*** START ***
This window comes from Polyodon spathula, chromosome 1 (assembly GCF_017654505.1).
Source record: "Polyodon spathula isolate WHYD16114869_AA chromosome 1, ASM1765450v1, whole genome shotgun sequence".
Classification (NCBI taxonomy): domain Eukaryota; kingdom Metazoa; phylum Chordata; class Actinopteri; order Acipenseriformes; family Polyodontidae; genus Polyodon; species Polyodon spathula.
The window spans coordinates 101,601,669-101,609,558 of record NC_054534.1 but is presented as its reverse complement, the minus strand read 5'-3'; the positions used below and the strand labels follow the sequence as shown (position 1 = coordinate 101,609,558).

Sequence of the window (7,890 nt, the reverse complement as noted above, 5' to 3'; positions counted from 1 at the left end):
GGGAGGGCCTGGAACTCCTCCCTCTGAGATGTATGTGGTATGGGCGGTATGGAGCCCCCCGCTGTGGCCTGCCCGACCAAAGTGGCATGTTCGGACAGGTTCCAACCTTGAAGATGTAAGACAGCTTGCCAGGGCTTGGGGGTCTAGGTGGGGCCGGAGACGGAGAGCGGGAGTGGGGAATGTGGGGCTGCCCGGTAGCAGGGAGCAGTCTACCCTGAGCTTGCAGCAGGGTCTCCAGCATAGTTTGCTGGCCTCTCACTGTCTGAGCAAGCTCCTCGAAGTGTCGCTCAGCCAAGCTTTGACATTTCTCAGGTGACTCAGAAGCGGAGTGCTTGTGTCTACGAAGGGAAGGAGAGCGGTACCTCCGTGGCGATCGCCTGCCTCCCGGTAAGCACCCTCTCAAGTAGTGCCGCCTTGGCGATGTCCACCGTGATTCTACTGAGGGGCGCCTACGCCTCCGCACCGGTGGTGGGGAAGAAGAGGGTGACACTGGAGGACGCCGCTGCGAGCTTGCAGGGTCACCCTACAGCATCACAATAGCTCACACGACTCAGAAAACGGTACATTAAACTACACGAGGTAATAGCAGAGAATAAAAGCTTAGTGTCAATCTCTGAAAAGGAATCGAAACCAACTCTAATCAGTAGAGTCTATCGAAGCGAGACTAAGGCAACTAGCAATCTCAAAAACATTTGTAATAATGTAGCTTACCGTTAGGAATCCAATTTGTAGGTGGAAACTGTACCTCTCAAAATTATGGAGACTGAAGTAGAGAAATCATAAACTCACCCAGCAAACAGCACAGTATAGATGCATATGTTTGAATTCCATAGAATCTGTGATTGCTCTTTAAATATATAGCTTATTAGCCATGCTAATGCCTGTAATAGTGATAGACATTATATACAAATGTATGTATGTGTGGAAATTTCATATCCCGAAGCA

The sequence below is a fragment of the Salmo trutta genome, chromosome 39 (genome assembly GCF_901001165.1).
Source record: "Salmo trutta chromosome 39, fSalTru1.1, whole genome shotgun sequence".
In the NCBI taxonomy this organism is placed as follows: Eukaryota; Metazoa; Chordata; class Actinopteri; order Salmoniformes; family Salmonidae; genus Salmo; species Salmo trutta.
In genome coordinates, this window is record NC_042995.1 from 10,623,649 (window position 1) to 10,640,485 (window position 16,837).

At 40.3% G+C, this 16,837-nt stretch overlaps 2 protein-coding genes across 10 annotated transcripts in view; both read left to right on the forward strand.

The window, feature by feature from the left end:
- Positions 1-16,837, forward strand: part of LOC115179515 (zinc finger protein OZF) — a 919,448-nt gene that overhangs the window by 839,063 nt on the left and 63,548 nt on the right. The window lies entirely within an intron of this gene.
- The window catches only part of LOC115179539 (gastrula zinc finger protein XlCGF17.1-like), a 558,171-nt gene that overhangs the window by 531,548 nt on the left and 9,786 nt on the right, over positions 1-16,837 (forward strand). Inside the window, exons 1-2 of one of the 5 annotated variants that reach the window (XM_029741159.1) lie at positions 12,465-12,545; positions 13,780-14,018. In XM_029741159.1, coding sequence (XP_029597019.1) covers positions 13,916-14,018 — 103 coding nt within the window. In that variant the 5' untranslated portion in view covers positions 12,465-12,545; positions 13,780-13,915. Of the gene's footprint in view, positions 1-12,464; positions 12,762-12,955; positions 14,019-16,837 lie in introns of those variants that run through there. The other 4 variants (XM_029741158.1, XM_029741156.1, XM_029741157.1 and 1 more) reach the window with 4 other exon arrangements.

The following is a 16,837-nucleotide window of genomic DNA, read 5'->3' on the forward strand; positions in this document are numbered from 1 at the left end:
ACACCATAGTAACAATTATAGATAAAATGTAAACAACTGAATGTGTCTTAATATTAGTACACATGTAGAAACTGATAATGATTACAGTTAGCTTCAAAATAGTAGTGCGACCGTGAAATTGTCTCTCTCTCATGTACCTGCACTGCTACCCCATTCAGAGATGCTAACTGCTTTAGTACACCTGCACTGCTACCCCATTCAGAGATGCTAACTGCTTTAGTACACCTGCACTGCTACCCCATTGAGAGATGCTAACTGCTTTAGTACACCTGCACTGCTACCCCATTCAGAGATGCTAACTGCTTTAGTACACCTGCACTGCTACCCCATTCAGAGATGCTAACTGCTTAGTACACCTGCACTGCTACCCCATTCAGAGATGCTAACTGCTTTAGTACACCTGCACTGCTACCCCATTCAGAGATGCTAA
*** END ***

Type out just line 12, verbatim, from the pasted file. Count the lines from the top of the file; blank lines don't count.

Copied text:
The window, feature by feature from the left end: